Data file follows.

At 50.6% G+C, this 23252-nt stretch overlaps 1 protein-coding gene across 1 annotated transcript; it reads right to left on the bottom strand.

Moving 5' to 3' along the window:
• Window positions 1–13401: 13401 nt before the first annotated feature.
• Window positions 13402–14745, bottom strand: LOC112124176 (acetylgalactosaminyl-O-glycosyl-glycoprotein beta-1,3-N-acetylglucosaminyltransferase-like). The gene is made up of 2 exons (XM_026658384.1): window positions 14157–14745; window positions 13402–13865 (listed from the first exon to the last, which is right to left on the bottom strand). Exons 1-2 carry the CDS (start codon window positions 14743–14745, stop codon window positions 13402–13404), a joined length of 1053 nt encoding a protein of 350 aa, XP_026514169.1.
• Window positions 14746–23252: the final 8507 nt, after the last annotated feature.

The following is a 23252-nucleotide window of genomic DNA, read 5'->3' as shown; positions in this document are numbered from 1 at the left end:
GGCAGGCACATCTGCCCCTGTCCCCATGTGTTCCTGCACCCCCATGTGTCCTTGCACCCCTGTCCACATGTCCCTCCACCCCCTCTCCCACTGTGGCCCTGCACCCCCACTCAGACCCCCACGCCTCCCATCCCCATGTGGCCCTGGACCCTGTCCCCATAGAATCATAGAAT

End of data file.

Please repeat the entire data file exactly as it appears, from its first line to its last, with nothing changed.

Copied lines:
At 50.6% G+C, this 23252-nt stretch overlaps 1 protein-coding gene across 1 annotated transcript; it reads right to left on the bottom strand.

Moving 5' to 3' along the window:
• Window positions 1–13401: 13401 nt before the first annotated feature.
• Window positions 13402–14745, bottom strand: LOC112124176 (acetylgalactosaminyl-O-glycosyl-glycoprotein beta-1,3-N-acetylglucosaminyltransferase-like). The gene is made up of 2 exons (XM_026658384.1): window positions 14157–14745; window positions 13402–13865 (listed from the first exon to the last, which is right to left on the bottom strand). Exons 1-2 carry the CDS (start codon window positions 14743–14745, stop codon window positions 13402–13404), a joined length of 1053 nt encoding a protein of 350 aa, XP_026514169.1.
• Window positions 14746–23252: the final 8507 nt, after the last annotated feature.

The following is a 23252-nucleotide window of genomic DNA, read 5'->3' as shown; positions in this document are numbered from 1 at the left end:
GGCAGGCACATCTGCCCCTGTCCCCATGTGTTCCTGCACCCCCATGTGTCCTTGCACCCCTGTCCACATGTCCCTCCACCCCCTCTCCCACTGTGGCCCTGCACCCCCACTCAGACCCCCACGCCTCCCATCCCCATGTGGCCCTGGACCCTGTCCCCATAGAATCATAGAAT